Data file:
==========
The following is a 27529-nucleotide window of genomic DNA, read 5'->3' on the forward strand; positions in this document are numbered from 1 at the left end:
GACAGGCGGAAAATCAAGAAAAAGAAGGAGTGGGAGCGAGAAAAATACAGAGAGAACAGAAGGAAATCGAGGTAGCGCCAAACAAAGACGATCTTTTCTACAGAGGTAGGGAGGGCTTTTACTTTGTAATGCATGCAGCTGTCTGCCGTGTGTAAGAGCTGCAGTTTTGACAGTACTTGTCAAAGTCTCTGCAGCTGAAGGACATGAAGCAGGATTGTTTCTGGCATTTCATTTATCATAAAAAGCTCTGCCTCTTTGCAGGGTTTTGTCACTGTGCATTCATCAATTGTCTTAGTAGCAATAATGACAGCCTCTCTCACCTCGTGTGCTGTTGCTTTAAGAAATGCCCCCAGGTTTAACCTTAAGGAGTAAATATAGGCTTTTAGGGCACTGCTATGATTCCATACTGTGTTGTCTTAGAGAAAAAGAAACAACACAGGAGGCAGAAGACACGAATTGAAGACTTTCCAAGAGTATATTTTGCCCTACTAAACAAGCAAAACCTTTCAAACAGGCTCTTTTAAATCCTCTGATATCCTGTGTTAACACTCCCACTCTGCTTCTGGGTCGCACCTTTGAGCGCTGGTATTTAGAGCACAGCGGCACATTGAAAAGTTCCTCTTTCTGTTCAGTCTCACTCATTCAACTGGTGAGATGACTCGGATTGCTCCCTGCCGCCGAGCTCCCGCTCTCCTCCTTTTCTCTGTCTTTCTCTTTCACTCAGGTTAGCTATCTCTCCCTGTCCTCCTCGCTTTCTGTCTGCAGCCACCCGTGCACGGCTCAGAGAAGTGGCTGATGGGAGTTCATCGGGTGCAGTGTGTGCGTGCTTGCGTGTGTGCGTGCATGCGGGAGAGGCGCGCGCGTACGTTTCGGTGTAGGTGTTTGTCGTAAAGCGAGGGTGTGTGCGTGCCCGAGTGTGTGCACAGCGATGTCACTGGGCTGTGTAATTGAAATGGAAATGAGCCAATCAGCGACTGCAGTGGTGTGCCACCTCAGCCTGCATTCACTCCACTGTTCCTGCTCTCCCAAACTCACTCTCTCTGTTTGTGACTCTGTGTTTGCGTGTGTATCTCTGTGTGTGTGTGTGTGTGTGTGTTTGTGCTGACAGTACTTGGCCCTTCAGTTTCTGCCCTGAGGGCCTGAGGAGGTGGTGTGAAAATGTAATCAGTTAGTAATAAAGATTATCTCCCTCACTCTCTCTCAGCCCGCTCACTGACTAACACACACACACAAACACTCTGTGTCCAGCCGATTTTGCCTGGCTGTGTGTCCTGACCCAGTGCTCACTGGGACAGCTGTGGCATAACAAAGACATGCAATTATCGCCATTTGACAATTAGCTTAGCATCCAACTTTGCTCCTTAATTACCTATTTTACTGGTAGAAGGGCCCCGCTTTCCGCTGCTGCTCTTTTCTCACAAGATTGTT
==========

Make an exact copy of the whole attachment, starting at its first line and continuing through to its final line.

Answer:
The following is a 27529-nucleotide window of genomic DNA, read 5'->3' on the forward strand; positions in this document are numbered from 1 at the left end:
GACAGGCGGAAAATCAAGAAAAAGAAGGAGTGGGAGCGAGAAAAATACAGAGAGAACAGAAGGAAATCGAGGTAGCGCCAAACAAAGACGATCTTTTCTACAGAGGTAGGGAGGGCTTTTACTTTGTAATGCATGCAGCTGTCTGCCGTGTGTAAGAGCTGCAGTTTTGACAGTACTTGTCAAAGTCTCTGCAGCTGAAGGACATGAAGCAGGATTGTTTCTGGCATTTCATTTATCATAAAAAGCTCTGCCTCTTTGCAGGGTTTTGTCACTGTGCATTCATCAATTGTCTTAGTAGCAATAATGACAGCCTCTCTCACCTCGTGTGCTGTTGCTTTAAGAAATGCCCCCAGGTTTAACCTTAAGGAGTAAATATAGGCTTTTAGGGCACTGCTATGATTCCATACTGTGTTGTCTTAGAGAAAAAGAAACAACACAGGAGGCAGAAGACACGAATTGAAGACTTTCCAAGAGTATATTTTGCCCTACTAAACAAGCAAAACCTTTCAAACAGGCTCTTTTAAATCCTCTGATATCCTGTGTTAACACTCCCACTCTGCTTCTGGGTCGCACCTTTGAGCGCTGGTATTTAGAGCACAGCGGCACATTGAAAAGTTCCTCTTTCTGTTCAGTCTCACTCATTCAACTGGTGAGATGACTCGGATTGCTCCCTGCCGCCGAGCTCCCGCTCTCCTCCTTTTCTCTGTCTTTCTCTTTCACTCAGGTTAGCTATCTCTCCCTGTCCTCCTCGCTTTCTGTCTGCAGCCACCCGTGCACGGCTCAGAGAAGTGGCTGATGGGAGTTCATCGGGTGCAGTGTGTGCGTGCTTGCGTGTGTGCGTGCATGCGGGAGAGGCGCGCGCGTACGTTTCGGTGTAGGTGTTTGTCGTAAAGCGAGGGTGTGTGCGTGCCCGAGTGTGTGCACAGCGATGTCACTGGGCTGTGTAATTGAAATGGAAATGAGCCAATCAGCGACTGCAGTGGTGTGCCACCTCAGCCTGCATTCACTCCACTGTTCCTGCTCTCCCAAACTCACTCTCTCTGTTTGTGACTCTGTGTTTGCGTGTGTATCTCTGTGTGTGTGTGTGTGTGTGTGTTTGTGCTGACAGTACTTGGCCCTTCAGTTTCTGCCCTGAGGGCCTGAGGAGGTGGTGTGAAAATGTAATCAGTTAGTAATAAAGATTATCTCCCTCACTCTCTCTCAGCCCGCTCACTGACTAACACACACACACAAACACTCTGTGTCCAGCCGATTTTGCCTGGCTGTGTGTCCTGACCCAGTGCTCACTGGGACAGCTGTGGCATAACAAAGACATGCAATTATCGCCATTTGACAATTAGCTTAGCATCCAACTTTGCTCCTTAATTACCTATTTTACTGGTAGAAGGGCCCCGCTTTCCGCTGCTGCTCTTTTCTCACAAGATTGTT